More significantly, their music as a whole began to reflect their altered state of consciousness and growing alienation from the conformist mindset of the mainstream, in songs such as “Nowhere Man.”
It all came to a head in “Sgt. Pepper.” It wasn’t just the drug references in songs such as “Lucy in the Sky with Diamonds” (which listeners instantly picked up on as code for LSD, although Lennon, for years afterward, said it was based on a child’s drawing by his son Julian), or the line “I’d love to turn you on” in “A Day in the Life,” or Ringo singing, “I get high with a little help from my friends.”
The whole album was a blueprint for an alternative culture, with the Beatles—in their psychedelic marching-band costumes—as pied pipers.
“Sgt. Pepper” had dropped on unsuspecting Filipinos less than two years after their Rizal Memorial Stadium debacle, when they had to unceremoniously flee the country with a baying mob of Marcos thugs at their heels, inflamed by their supposed snub of the first family’s invitation to Malacañang.
Marcos was still at the height of his popularity, and the whole country, it seemed, was enraged at the Fab Four’s display of bad manners. There was even some muttering about banning the Beatles’ records. (For the full account, read Oliver X.A. Reyes’ hugely entertaining and informative “Beat the Beatles.”)
Things had hardly settled down when Lennon made his notorious pronouncement that the Beatles were now “more famous than Jesus Christ.”
None of this was lost on my parents. The abovementioned events only cemented their perception of the Beatles as harbingers of moral decline.
We had subscriptions to Life and Time magazines, so they were fully up to speed on the alarming emergence of hippies, the worldwide protest movement and the drug culture.
“Sgt. Pepper” notwithstanding, my world still revolved around karate (no thanks to Tony Ferrer and Roberto Gonzales), Marvel comics and monster movies.
I was a total square throughout first year high school, sporting the same crew cut I had in grade school and still listened to the Beatles.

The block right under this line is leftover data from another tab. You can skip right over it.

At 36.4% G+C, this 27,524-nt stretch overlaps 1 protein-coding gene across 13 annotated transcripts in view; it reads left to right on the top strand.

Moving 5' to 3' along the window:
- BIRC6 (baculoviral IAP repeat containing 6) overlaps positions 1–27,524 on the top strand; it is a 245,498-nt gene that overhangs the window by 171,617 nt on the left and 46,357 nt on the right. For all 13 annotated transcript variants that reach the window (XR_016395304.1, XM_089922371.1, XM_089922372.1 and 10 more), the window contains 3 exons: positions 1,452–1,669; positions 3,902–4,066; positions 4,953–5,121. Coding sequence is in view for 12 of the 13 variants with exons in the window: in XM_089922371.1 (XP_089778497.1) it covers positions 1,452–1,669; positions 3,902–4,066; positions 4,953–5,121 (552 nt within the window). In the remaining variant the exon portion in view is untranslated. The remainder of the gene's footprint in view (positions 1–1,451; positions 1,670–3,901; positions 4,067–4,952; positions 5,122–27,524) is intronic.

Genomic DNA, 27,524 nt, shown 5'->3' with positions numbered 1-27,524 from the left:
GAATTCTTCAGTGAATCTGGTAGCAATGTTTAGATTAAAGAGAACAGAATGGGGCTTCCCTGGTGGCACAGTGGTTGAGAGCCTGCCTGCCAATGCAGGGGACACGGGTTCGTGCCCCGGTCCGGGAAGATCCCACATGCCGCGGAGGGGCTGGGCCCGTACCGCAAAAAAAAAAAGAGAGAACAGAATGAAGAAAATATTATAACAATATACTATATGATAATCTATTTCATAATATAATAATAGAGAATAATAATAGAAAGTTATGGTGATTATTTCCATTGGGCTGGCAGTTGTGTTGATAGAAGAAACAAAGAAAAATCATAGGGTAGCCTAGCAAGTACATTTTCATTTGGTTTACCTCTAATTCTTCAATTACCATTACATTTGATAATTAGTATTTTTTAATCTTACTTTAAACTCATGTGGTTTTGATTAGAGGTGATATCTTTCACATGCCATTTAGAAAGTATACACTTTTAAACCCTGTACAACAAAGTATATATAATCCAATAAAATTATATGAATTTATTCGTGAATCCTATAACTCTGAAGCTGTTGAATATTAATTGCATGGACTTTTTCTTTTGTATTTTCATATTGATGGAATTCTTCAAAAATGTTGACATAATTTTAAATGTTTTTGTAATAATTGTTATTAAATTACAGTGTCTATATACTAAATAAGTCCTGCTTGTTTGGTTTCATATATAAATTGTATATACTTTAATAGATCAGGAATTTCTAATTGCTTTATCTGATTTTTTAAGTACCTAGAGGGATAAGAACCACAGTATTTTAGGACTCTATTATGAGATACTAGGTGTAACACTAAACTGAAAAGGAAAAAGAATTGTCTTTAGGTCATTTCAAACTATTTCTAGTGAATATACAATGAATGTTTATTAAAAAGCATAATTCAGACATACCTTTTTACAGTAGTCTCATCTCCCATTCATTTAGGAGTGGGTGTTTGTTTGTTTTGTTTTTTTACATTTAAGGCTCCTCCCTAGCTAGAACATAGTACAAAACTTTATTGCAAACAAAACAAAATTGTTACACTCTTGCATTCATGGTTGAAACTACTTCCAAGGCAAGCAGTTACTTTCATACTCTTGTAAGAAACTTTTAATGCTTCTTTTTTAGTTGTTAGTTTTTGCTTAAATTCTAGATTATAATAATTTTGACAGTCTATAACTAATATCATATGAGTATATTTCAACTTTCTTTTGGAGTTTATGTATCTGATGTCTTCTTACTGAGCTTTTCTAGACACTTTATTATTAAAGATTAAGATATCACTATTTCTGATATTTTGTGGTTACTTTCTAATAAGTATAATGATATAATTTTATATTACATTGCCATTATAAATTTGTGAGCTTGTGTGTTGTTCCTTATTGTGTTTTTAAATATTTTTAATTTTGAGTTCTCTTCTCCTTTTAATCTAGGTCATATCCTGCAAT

Meanwhile, some of my more au courant classmates had started to grow their hair long. They listened to groups like the Doors, whose first album had come out just ahead of “Sgt. Pepper,” but whose music was more aggressive and transgressive than the Beatles’ gentle pop excursions.
But change was just around the corner, and although I didn’t know it then, thanks largely to “Sgt. Pepper’s” subliminal influence, I would be ready to embrace it wholeheartedly.
In 1969, half a million kids gathered for three days of love, music and bad acid freakouts at Woodstock and “Led Zeppelin II” knocked the Beatles’ final studio album, “Abbey Road,” off the charts.
It was the end of an era and the beginning of another.
Pinoy youth culture exploded the following year as, in quick succession, came the First Quarter Storm, then nine months later, the Antipolo Rock Festival. Choose your rebellion: Lenin or Lennon. Become a placard-waving student activist or grow your hair and become a “head” (which was what drug users were called in those days).
For the longest time, “Sgt. Pepper” was considered the greatest album ever made, according to Rolling Stone magazine’s list of the “500 greatest albums of all time,” in which it has stayed at No. 1.
Critical opinion has largely shifted, however, and these days the Beatles’ previous album “Revolver,” or the subsequent “The Beatles” (aka The White Album) are held in greater esteem by music aficionados.
Even when it was first released, “Sgt. Pepper” was less significant as an album of music than as a cultural weathervane: it embodied changing attitudes, ideas and consciousness at a historic crossroads.
It was also a breath of optimism in increasingly dark times.
We who live in the age of global jihad, “alternative facts” and autocratic leaders could use a little of that.